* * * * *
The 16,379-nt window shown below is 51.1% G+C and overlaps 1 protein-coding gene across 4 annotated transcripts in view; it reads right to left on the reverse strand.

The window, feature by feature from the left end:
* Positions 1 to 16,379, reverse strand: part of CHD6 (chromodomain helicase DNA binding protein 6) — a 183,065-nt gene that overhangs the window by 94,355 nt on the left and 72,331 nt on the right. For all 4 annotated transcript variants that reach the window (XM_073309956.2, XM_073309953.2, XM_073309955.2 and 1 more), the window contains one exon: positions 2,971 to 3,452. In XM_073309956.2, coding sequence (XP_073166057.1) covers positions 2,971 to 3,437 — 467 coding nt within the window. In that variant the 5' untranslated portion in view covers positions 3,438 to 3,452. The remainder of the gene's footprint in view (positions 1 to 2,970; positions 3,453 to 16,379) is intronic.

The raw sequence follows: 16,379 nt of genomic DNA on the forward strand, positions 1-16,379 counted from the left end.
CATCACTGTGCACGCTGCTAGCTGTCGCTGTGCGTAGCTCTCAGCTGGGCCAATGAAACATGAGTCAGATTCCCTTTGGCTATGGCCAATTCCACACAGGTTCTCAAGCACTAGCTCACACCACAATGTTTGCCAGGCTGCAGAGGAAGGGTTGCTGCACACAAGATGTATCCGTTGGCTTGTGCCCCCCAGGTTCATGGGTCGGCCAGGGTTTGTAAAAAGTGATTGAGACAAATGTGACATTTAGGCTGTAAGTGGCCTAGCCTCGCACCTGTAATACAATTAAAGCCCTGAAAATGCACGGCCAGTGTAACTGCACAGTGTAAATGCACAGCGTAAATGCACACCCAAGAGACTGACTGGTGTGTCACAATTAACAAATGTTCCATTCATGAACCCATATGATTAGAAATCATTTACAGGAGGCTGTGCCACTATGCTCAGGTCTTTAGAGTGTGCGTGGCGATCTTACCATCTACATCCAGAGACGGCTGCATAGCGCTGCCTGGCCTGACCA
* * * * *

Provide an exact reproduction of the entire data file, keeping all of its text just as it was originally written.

The 16,379-nt window shown below is 51.1% G+C and overlaps 1 protein-coding gene across 4 annotated transcripts in view; it reads right to left on the reverse strand.

The window, feature by feature from the left end:
* Positions 1 to 16,379, reverse strand: part of CHD6 (chromodomain helicase DNA binding protein 6) — a 183,065-nt gene that overhangs the window by 94,355 nt on the left and 72,331 nt on the right. For all 4 annotated transcript variants that reach the window (XM_073309956.2, XM_073309953.2, XM_073309955.2 and 1 more), the window contains one exon: positions 2,971 to 3,452. In XM_073309956.2, coding sequence (XP_073166057.1) covers positions 2,971 to 3,437 — 467 coding nt within the window. In that variant the 5' untranslated portion in view covers positions 3,438 to 3,452. The remainder of the gene's footprint in view (positions 1 to 2,970; positions 3,453 to 16,379) is intronic.

The raw sequence follows: 16,379 nt of genomic DNA on the forward strand, positions 1-16,379 counted from the left end.
CATCACTGTGCACGCTGCTAGCTGTCGCTGTGCGTAGCTCTCAGCTGGGCCAATGAAACATGAGTCAGATTCCCTTTGGCTATGGCCAATTCCACACAGGTTCTCAAGCACTAGCTCACACCACAATGTTTGCCAGGCTGCAGAGGAAGGGTTGCTGCACACAAGATGTATCCGTTGGCTTGTGCCCCCCAGGTTCATGGGTCGGCCAGGGTTTGTAAAAAGTGATTGAGACAAATGTGACATTTAGGCTGTAAGTGGCCTAGCCTCGCACCTGTAATACAATTAAAGCCCTGAAAATGCACGGCCAGTGTAACTGCACAGTGTAAATGCACAGCGTAAATGCACACCCAAGAGACTGACTGGTGTGTCACAATTAACAAATGTTCCATTCATGAACCCATATGATTAGAAATCATTTACAGGAGGCTGTGCCACTATGCTCAGGTCTTTAGAGTGTGCGTGGCGATCTTACCATCTACATCCAGAGACGGCTGCATAGCGCTGCCTGGCCTGACCA